Twinning visit to Chassieu - 2019

    Report by Brian Nicholson
 
Sunshine and showers in Chassieu

In early June, 28 members of the Twinning Association travelled to Chassieu (Rhône-Alpes) for a short stay, hosted by Dialogues Chassieu-Coleshill. We were warmly welcomed in the Salle Polyvalente by the mayor, Jean-Jacques Sellès, cultural assistant Michel Poët and Aline Duret, chair of Dialogues Chassieu-Coleshill. Aline mentioned the awful weather that they had been having in France until les Anglais arrived bringing sunshine: quite unusual!

The following morning, we gathered outside the Karavan Théâtre, over 50 of us, smiling, shaking hands and faisant la bise with the ladies - never quite sure which cheek to kiss first - to board our bus to Oyonnax, a town known for its plastics industry, 63 miles north-east of Chassieu. At the Musée du peigne et de la plasturgie our guide told us that in the 18th century the town was an agricultural village. In the winter the inhabitants earned their living by making boxwood combs. When boxwood became scarce, animal horn was heated and flattened to serve. The story continues from natural plastics – amber, tortoiseshell, horn – to the artificial plastics developed since the late 19th century that have created so much of our world.
For lunch, the bus set us down at the Belle Rive restaurant on the shore of the beautiful Lake Mantua where lunch includes Quenelle sauce Mantua. One ingredient was pike caught locally. It was served hot, delicious and to simply describe it as a savoury fish dumpling, doesn’t do it justice.

The afternoon found us at Abbaye Notre Dame d’Ambronay, an 11th century fortified Benedictine monastery that survived the border disputes between Savoy and Dauphiné and stayed intact through the Revolution. Since then it has been a prison, hospice, school, garrison and social housing. Today it is a centre of culture, hosting the Ambronay Festival of Early Music. Indeed, the sound of a baroque orchestra rehearsing, was the accompaniment to our tour.


Friday morning dawned wet and windy. Fortunately, we spent it indoors, in Lyon. (It is worth mentioning here that rush-hour car travel from suburb to city, is probably worse than around Birmingham. Chassieu-Lyon, about 9 miles as the crow flies, takes us an hour, Pierre, at the wheel, chose a route that included four-miles of tunnel).

Indoors, in the city Fire Service Museum, we divided into French and English groups and took the tour. We were proud to learn that so many of the early machines were made in England, at a time when we led the world in fire-fighting technology.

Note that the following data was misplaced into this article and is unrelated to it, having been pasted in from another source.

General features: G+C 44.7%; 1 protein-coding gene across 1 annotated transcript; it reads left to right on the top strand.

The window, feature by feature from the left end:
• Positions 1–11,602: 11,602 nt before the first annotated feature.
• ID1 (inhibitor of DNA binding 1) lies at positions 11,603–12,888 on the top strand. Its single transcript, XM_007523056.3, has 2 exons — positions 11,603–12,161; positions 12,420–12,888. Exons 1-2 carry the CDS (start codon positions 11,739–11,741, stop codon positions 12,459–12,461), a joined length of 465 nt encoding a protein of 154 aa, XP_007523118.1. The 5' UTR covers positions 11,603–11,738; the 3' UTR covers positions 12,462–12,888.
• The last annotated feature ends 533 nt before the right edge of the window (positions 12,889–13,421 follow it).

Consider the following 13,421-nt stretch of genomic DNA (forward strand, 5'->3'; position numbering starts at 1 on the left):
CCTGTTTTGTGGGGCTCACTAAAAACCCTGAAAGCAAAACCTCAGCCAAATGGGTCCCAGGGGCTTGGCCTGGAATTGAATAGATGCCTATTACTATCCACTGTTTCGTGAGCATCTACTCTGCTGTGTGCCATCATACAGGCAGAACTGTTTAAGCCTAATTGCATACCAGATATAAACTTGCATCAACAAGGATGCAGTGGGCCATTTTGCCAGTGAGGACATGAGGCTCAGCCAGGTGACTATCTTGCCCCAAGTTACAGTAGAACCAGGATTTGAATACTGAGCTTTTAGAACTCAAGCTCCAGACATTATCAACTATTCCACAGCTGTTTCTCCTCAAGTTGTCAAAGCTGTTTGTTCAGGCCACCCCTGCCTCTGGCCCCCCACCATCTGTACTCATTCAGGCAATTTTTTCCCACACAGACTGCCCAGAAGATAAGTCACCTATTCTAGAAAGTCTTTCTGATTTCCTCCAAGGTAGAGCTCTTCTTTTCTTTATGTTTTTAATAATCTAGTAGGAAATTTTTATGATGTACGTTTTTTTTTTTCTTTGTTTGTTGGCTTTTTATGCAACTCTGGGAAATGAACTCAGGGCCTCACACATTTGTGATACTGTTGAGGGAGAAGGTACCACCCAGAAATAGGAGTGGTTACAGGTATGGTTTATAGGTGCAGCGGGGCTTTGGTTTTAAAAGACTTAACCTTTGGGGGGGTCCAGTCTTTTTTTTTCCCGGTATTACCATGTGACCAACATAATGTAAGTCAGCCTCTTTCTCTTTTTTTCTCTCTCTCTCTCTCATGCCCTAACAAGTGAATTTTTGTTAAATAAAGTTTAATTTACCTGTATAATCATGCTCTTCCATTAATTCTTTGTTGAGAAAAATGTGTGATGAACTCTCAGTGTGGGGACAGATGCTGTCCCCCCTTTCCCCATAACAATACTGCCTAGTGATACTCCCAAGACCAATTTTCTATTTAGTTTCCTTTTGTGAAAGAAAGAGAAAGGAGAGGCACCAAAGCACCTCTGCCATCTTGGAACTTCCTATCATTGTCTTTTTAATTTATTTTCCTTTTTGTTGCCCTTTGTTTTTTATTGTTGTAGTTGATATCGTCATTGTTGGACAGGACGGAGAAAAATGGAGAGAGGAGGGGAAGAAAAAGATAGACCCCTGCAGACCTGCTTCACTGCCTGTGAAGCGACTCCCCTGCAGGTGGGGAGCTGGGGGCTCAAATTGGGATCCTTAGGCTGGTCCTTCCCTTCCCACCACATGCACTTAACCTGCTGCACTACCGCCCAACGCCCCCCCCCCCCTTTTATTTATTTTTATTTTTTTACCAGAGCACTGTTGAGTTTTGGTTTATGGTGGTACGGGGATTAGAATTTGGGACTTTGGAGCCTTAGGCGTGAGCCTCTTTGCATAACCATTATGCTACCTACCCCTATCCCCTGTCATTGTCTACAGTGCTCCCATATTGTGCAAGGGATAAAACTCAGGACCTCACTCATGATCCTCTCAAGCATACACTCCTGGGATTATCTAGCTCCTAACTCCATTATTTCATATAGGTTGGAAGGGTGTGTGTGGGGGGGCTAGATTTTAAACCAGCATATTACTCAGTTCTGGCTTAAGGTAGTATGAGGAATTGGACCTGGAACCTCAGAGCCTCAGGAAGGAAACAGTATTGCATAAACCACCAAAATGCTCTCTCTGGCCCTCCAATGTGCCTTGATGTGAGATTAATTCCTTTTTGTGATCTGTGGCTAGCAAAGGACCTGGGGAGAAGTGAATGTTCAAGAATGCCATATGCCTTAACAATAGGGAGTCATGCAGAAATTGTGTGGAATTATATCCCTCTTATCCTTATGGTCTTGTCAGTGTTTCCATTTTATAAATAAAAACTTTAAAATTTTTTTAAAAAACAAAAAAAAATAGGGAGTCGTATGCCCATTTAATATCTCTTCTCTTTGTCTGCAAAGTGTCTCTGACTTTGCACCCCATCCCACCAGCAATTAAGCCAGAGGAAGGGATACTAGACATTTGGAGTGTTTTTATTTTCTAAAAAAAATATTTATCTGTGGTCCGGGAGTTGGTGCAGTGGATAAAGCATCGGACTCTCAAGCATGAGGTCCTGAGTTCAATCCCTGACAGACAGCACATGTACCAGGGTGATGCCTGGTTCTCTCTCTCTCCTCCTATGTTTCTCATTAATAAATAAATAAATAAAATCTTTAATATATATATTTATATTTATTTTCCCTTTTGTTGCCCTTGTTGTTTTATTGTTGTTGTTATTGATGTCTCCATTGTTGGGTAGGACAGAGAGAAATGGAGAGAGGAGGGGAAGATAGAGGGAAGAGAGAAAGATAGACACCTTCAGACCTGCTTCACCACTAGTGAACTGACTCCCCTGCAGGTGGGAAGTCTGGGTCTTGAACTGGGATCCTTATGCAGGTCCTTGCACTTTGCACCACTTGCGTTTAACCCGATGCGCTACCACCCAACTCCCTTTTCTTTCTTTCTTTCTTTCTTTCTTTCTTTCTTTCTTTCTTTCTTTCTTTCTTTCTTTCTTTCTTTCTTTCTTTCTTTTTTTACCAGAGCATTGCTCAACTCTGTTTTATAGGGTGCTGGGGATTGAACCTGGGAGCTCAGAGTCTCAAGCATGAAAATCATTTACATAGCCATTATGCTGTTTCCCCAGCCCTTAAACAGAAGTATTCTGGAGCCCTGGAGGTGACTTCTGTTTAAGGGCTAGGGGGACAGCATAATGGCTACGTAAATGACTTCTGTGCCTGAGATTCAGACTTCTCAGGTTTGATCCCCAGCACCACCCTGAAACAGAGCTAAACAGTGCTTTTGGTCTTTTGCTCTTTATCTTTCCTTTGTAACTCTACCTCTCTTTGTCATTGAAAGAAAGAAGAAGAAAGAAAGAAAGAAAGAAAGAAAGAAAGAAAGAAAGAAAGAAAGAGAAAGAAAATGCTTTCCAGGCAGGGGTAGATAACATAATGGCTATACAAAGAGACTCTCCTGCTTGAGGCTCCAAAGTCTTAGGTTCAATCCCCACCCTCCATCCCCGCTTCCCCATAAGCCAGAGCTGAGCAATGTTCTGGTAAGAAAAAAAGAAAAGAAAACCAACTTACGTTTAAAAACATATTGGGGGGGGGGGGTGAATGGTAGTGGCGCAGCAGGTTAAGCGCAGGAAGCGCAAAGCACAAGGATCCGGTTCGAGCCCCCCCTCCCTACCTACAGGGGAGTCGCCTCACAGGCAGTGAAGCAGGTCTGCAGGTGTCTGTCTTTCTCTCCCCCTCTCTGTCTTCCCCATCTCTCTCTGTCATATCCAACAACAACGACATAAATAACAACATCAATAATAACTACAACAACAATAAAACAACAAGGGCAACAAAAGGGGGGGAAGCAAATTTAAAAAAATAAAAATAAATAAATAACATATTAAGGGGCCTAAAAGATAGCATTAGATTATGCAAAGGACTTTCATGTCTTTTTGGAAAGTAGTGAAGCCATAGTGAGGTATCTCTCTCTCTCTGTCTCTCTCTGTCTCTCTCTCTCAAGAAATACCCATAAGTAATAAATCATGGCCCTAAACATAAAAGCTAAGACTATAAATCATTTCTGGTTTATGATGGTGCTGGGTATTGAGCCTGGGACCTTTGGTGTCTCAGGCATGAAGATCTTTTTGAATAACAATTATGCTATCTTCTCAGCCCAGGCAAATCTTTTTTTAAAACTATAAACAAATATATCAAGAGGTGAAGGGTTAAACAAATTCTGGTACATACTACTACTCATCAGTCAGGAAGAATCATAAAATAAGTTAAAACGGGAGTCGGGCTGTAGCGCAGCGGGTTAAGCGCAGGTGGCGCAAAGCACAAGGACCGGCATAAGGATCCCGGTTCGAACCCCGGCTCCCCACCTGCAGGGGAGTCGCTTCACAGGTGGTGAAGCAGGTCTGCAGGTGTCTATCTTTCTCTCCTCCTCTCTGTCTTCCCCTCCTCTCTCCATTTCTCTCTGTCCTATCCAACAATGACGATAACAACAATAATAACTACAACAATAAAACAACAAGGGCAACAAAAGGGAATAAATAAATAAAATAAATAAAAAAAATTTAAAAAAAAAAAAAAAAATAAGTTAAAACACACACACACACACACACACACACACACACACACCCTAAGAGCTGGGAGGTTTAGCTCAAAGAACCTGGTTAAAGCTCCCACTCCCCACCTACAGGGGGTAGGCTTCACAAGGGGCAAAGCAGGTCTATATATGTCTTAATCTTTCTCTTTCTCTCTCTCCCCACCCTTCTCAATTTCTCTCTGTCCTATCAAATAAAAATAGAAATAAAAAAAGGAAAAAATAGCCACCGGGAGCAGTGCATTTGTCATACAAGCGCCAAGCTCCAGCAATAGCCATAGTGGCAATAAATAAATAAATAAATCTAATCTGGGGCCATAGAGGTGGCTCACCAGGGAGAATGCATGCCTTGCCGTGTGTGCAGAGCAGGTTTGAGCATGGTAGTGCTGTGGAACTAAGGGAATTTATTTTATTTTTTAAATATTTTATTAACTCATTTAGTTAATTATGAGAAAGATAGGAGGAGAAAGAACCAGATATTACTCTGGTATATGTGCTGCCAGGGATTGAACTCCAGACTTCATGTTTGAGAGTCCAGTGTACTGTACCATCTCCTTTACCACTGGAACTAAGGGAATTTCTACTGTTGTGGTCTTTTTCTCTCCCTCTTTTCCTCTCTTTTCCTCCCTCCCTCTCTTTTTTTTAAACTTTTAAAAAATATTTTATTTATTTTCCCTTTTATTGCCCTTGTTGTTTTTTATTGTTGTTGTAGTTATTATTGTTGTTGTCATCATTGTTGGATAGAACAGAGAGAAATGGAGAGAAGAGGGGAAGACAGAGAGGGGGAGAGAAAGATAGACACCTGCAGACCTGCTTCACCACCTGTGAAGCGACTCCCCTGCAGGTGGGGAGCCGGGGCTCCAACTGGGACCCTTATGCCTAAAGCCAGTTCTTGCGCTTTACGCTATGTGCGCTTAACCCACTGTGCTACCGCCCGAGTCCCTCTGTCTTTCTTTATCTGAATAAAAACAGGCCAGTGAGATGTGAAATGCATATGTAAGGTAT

Before central heating, many call-outs were chimney fires. Our guide made special mention of the catastrophe of November 1930. One night heavy rain caused a land-slip in the city centre. Thirty-nine people lost their lives, including 19 firemen. The aftermath led to increased safety procedures. Nowadays, French firemen not only attend emergencies but also provide the ambulance service.

We lunched at the Auberge des Aqueducs, a country restaurant in the eastern outskirts. Through the windows we saw the rain had stopped. In the afternoon we strolled in sunshine with our guide, looking up at the high arches of the Chaponost aqueduct, one of four aqueducts built by the Romans over 2000 years ago to bring water to the city. As Lyon already had two rivers, the Rhône and the Soâne, one wonders why they went to the trouble to engineer these gently sloping channels, the longest, the Gier aqueduct, twisting and turning for 54 miles from the hills south-west of the Lyon. Oh! How those Romans loved their baths!

 

The Saturday night farewell party took place at the Flow Brasserie where 75 guests dined and then danced to the Madison Duo until after midnight. In the pre-dinner speeches, the Mayor Sellès and Councillor Poët wished us well and safe return. Aline Duret said that after all these years of friendship, we have gone beyond the normal bounds of town-twinning. She recalled members and friends who passed away during the year, and also mentioned the new grandchildren that have come along. With a twinkle in her eye she asks, ‘Who would have guessed your new royal baby would be called Archie?’

Replying for Coleshill, Malcom Butler thanked the Chasselands for another wonderful stay. He was sure that, if Brexit does come about, it will not affect our friendship. The expressions he saw on the faces of those marking the 75th anniversary of D Day helped confirm this.

 

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